Science

Science

(Oregon State University)
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Monday, June 23, 2008

The Siren Song of Avian Real Estate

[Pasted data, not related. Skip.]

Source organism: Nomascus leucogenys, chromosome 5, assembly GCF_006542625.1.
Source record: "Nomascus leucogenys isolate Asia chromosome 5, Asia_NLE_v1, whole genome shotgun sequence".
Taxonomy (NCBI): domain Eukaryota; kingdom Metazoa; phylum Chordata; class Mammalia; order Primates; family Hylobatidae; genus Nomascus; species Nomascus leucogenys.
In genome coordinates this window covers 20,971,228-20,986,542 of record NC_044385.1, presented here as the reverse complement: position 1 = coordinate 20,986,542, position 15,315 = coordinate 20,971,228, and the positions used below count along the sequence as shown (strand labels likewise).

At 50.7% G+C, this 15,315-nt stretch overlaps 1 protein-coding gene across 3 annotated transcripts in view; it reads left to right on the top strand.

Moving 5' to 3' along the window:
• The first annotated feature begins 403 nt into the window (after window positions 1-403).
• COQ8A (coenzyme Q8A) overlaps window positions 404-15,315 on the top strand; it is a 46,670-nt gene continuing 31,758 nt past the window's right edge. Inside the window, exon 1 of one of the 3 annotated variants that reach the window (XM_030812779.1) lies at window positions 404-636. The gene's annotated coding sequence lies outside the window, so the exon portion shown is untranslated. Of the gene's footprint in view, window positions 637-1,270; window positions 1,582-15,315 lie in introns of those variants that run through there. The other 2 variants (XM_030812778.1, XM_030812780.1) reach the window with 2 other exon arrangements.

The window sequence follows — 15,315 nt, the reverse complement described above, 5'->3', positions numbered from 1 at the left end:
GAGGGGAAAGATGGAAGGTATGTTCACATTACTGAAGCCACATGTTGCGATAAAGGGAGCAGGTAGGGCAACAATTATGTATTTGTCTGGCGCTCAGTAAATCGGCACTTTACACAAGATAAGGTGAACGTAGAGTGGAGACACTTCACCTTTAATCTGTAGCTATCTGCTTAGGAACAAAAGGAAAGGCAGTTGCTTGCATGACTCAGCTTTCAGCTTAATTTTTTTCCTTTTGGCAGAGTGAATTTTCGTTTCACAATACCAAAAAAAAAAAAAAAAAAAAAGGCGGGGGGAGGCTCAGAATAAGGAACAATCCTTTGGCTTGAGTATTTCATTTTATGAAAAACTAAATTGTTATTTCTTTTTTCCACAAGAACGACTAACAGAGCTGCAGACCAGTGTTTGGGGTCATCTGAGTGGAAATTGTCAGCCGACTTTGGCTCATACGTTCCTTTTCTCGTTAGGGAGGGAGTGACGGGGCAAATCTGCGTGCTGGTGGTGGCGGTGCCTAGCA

Migratory songbirds are thought to look for nesting sites where they find good vegetation cover and food supply, but a study of black-throated blue warblers in New Hampshire shows that young birds also rely on the songs of older birds that had already found a good spot. That reliance is so strong that researchers from Oregon State University and elsewhere were able to fool young warblers into nesting in a "lousy habitat" the next year by playing recordings of older birds from there. And males (no surprise?) were four times as easy to fool as females. The study is in the journal Proceedings of the Royal Society B.


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